Editorial Commentary

VATS lobectomy vs. open lobectomy for early-stage lung cancer: an endless question—are we close to a definite answer?

Francesco Guerrera, Anne Olland, Enrico Ruffini, Pierre-Emmanuel Falcoz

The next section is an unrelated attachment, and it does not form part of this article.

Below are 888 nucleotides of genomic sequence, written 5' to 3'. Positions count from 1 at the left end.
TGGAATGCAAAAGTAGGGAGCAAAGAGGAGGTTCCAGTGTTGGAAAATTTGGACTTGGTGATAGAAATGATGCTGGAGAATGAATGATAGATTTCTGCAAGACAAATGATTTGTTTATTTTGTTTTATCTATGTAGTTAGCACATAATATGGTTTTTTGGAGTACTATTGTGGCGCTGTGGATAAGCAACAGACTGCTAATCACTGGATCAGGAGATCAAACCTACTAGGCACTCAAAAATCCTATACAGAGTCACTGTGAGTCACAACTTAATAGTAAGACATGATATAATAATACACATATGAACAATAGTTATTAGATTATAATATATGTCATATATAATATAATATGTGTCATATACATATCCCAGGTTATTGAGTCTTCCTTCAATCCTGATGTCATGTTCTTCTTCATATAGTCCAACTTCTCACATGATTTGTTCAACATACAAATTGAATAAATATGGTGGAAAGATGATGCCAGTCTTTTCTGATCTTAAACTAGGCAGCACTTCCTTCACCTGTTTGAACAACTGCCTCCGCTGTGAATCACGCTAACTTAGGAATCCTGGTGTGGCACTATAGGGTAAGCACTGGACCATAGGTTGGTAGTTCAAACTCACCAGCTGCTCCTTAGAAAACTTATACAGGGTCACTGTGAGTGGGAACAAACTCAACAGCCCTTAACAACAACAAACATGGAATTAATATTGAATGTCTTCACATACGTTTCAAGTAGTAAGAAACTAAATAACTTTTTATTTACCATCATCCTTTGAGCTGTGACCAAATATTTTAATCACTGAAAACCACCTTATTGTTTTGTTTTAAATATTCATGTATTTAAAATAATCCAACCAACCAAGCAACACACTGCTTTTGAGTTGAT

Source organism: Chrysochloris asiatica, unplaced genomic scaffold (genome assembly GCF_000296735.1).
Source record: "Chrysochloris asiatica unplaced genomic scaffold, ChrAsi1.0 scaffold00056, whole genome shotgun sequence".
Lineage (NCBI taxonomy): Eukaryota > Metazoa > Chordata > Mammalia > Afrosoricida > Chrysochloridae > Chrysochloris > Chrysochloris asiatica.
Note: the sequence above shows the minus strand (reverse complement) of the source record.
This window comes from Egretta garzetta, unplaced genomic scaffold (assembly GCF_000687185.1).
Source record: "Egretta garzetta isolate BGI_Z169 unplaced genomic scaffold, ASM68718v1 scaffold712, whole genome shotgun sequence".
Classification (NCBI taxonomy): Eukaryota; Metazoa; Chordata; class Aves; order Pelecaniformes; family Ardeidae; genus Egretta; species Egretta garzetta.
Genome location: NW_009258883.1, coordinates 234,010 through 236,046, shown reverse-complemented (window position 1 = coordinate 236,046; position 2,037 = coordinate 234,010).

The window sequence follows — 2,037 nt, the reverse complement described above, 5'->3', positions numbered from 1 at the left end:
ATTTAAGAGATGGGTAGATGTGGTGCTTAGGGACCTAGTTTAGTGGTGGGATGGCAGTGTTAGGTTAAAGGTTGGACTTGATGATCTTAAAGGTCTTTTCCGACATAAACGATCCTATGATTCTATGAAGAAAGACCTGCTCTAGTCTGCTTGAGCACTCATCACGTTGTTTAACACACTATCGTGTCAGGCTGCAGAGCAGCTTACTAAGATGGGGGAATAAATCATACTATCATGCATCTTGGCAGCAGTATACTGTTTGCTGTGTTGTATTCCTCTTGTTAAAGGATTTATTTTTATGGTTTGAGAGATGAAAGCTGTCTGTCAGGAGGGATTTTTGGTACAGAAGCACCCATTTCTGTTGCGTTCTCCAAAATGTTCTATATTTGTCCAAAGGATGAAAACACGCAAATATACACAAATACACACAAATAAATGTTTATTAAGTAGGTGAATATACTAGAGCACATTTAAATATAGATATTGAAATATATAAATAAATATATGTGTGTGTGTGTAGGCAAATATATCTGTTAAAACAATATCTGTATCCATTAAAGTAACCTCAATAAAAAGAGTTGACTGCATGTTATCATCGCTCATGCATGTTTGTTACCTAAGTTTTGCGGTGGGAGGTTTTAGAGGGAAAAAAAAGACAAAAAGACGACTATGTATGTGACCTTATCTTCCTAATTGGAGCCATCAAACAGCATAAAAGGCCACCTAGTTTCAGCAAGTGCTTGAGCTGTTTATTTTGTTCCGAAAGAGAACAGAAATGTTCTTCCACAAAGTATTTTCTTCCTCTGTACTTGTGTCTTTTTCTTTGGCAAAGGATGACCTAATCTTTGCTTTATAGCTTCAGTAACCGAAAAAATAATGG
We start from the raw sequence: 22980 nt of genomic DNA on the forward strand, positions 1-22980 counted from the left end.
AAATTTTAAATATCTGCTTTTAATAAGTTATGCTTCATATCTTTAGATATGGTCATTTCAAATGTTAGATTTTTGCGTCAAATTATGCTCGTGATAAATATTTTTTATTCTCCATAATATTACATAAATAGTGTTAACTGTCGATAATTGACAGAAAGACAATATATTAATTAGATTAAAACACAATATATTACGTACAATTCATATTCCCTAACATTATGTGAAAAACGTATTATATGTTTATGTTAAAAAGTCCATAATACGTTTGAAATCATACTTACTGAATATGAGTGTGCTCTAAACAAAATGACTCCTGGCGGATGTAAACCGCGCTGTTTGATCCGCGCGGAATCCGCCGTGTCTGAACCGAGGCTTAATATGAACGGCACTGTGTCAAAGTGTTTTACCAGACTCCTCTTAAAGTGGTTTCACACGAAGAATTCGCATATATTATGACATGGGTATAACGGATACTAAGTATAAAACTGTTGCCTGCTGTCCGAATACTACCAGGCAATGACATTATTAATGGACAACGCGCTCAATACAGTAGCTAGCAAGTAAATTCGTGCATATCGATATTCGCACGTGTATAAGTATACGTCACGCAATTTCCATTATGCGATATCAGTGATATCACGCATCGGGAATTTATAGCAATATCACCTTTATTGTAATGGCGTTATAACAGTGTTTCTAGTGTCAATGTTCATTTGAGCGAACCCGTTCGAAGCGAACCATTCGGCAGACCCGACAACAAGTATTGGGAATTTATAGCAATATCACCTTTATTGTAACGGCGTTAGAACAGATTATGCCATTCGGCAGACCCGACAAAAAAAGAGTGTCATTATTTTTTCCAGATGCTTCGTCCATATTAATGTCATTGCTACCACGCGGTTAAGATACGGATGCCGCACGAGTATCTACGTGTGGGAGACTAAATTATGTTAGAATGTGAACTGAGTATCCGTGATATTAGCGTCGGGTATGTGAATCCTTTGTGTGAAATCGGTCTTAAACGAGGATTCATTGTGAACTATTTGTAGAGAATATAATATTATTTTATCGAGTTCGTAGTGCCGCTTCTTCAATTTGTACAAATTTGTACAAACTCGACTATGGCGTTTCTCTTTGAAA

Initially described in 1992 (1), thoracoscopic (VATS) lobectomy is unquestionably the greatest upheaval in thoracic surgery community since the introduction of one-lung ventilation by Carlens in 1949 (2).In the last twenty years, after several initial uncertainty about its adoption, VATS lobectomy slowly but constantly propagates worldwide and, nowadays, most international guidelines suggest the adoption of this minimally invasive approach for early-stage lung cancer, over the traditional “open” approaches (3,4). Indeed, several single- and multi-institutional studies, as well as national registry analysis, showed that VATS lobectomy adoption permits a shorter chest tube duration, a shorter length of hospital stay, fewer postoperative complications, and a lower or comparable perioperative mortality vs. classic thoracotomy (5-13). Moreover, the recent results of UK multicentric VIOLET randomized controlled trial corroborated these statements, demonstrating an association between VATS lobectomy and enhanced short-term clinical outcomes when compared with open surgery for non-small cell lung cancer (NSCLC) (14,15).

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